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Luminous impressions of nocturnal pollinator research

By Paul Manning, B.Sc. student at Nova Scotia Agricultural College
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As an undergraduate student, I’ve been working diligently on the final hurrah of my four year career; the undergraduate thesis. I’ve been fortunate to work under the supervision of Dr. Chris Cutler for the past two summers, learning about the ecology and roles of insects within wild blueberry production. Though I’ve worked on a wide variety of projects within the lab, I’ve realized quickly that pollination was the aspect of entomology that I found to be particularly intriguing.

Blossoms of wild blueberry May, 23rd, 2012 (Photo by P. Manning)

One of the projects that caught my eye was as a continuation of a trial that our lab did in the summer of 2011. By sanctioning off areas of wild blueberries with cages that prevented pollinators from accessing the flowers, the team discovered that approximately a third of pollination events may be attributed to nocturnal insect activity, as well as weight of ripe berries being insignificant between nocturnal, and diurnal pollinated treatments.  Though a number of insects were collected using Malaise traps in this study, it was not possible to conclude captured insects were responsible for vectoring the pollen.

Lo and behold, there was a great opportunity for my thesis; to discover the identities of nocturnal pollinators within wild blueberry production. Armed with a sweep net, kill jars, a mercury-vapour lamp, tissue and enough ethyl-acetate to open my own nail salon we began to hit the field. Our sampling periods happened at two different times during the night; an early shift that started as soon as the sun went down, and a shift that started at 12:00 AM. Each sampling session lasted for two hours in length.

We implemented an interesting capture method, which worked extremely effectively. Under the glow of the mercury-vapor lamp, we placed a large 8×4 plywood board against the fence, making an 80° angle with the ground. When the insect landed upon the board, a quick capture could be made by placing the kill-jar against the board, and giving the board a small tap. This caused the insect to fly up into the kill-jar.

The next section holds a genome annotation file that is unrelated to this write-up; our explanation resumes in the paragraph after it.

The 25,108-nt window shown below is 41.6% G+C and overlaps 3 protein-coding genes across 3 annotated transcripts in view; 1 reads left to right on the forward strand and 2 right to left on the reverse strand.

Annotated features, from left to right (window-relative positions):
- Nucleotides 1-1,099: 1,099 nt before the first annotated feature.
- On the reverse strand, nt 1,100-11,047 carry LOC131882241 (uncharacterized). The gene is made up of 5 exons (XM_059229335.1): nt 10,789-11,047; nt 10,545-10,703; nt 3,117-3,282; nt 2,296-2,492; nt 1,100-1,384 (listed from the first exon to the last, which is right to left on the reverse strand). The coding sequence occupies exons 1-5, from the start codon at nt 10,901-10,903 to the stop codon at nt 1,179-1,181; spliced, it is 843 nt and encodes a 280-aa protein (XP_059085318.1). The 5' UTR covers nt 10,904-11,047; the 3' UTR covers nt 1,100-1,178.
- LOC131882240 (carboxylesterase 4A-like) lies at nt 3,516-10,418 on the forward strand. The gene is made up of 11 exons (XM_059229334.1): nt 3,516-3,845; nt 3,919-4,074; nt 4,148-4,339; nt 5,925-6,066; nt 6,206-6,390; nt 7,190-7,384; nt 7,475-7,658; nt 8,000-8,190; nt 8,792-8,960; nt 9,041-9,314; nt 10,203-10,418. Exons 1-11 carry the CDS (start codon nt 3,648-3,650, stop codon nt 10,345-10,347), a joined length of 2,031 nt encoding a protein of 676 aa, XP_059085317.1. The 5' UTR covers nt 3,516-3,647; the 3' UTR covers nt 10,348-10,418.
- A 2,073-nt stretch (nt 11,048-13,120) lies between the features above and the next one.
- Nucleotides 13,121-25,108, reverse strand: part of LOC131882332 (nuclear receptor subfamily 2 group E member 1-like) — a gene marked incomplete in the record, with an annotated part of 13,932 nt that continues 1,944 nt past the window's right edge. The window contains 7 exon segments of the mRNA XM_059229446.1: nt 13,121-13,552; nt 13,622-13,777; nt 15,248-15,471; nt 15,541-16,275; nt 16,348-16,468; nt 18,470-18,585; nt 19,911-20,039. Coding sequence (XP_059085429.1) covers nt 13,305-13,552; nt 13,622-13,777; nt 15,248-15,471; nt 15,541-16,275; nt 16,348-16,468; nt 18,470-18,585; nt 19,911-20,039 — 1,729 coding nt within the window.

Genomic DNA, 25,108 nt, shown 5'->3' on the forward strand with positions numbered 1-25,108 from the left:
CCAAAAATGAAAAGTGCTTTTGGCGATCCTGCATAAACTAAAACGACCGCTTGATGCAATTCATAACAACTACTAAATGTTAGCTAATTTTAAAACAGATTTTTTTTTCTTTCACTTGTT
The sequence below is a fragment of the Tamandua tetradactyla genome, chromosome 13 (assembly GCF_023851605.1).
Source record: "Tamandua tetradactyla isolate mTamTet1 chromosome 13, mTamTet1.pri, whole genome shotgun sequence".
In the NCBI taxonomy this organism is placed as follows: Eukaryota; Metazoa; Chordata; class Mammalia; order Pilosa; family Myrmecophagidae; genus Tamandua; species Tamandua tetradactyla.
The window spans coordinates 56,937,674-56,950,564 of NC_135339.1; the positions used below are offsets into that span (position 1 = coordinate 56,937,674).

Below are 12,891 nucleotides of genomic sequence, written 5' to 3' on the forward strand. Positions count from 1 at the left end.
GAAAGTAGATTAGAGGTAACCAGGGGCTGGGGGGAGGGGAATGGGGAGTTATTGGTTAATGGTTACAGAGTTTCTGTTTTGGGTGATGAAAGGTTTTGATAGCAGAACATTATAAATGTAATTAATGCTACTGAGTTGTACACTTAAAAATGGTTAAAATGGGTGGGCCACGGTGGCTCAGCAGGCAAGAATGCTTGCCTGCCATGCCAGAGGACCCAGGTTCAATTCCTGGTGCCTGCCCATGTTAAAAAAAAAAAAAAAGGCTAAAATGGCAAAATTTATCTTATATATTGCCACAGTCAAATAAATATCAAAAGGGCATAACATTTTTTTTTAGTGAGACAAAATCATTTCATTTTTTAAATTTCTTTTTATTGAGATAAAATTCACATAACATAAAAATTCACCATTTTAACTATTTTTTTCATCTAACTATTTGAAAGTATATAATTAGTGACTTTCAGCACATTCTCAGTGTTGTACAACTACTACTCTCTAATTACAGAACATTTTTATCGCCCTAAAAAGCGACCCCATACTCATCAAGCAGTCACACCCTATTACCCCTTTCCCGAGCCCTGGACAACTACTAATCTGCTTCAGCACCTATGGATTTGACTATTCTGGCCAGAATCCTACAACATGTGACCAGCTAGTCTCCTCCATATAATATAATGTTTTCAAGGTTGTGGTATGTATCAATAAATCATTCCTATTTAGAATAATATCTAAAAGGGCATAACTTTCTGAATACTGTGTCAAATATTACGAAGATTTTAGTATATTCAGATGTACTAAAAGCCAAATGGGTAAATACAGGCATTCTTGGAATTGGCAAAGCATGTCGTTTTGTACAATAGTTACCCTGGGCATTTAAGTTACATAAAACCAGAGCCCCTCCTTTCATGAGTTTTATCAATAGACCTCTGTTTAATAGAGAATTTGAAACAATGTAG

Screen illuminated by the mercury-vapour lamp (Photo by P. Manning)

June beetle captured with light trapping (Photo by P. Manning)

As the mercury vapor lamp began to buzz, insects began to make their way out of the dark and against our screen. The diversity was stunningly interesting, quite surprising. Tiny midges, large scarab beetles, hawk moths, and nocturnal icheumonids were included amongst our varied group of visitors.

Sweep samples were also taken in an area of darkness within the field. We used ethyl-acetate fumigated from a ventilated jar, within a larger Tupperware container to effectively kill the insects without struggle. The diversity from these samples was very different; being attributed mostly to beetles and small flies.

Insects were analyzed to find whether or not they carried pollen using methods. By swabbing the eyes, head, and mouthparts with a small cube of fuchsin gel.  By sealing these slides with the aid of a Bunsen burner, blueberry pollen was easily detected through its distinctive tetrad shape using a light microscope.

As the samples have been analyzed, the diversity of insects that may represent the nocturnal pollinators of wild blueberry is staggering. Though the work has been challenging and sometimes very tedious (have you ever attempted removing pollen off the head of a thrips?). I’ve learned a great diversity of things, including: an incredibly simple way to differentiate between icheumonids and brachonids; that there are an incredible number of fly families that vaguely-resemble a typical housefly; and that iced-cappuccinos do contain caffeine (after finally drifting off to sleep at 4:30 AM on a Sunday morning).

A small moth visits the light screen after sampling finishes (Photo by P. Manning)

This project has been a great way to open my eyes to the diversity of insects responsible for ecological functions. When prompted with the cue ‘pollination’ – my mind has been switched over from the typical image of a honey-bee – to a myriad of insect visitors among flowers. This is a vision of pollination which to me is something more; diverse, representative, and inclusive of this invaluable ecological service.

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References:

Beattie, A. J. 1971. A technique for the study of insect-borne pollen. Pan-Pacific Entomologist 47:82.
Cutler, C. G., Reeh, K. W., Sproule, J. M., & Ramanaidu, K. (July 01, 2012). Berry unexpected: Nocturnal pollination of lowbush blueberry. Canadian Journal of Plant Science, 92, 4, 707-711.

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About Crystal Ernst

PhD candidate (entomology) at McGill University working on beetle assemblages in Arctic Canada.

2 comments on “Luminous impressions of nocturnal pollinator research

  1. Question: Did you isolate the individual catches to keep them from contaminating other insects in the samples?

  2. We took as many precautions as possible to keep the insects from contaminating one another. The first was using high concentrations of ethyl acetate, which stopped most insects from struggling almost immediately.

    We tried to minimize contamination, through adding kim-wipes to isolate each insect after death. We also minimized the effects of contamination by waiting for the previous insect to die before capturing the next. The jars were cleaned out between each sampling session.

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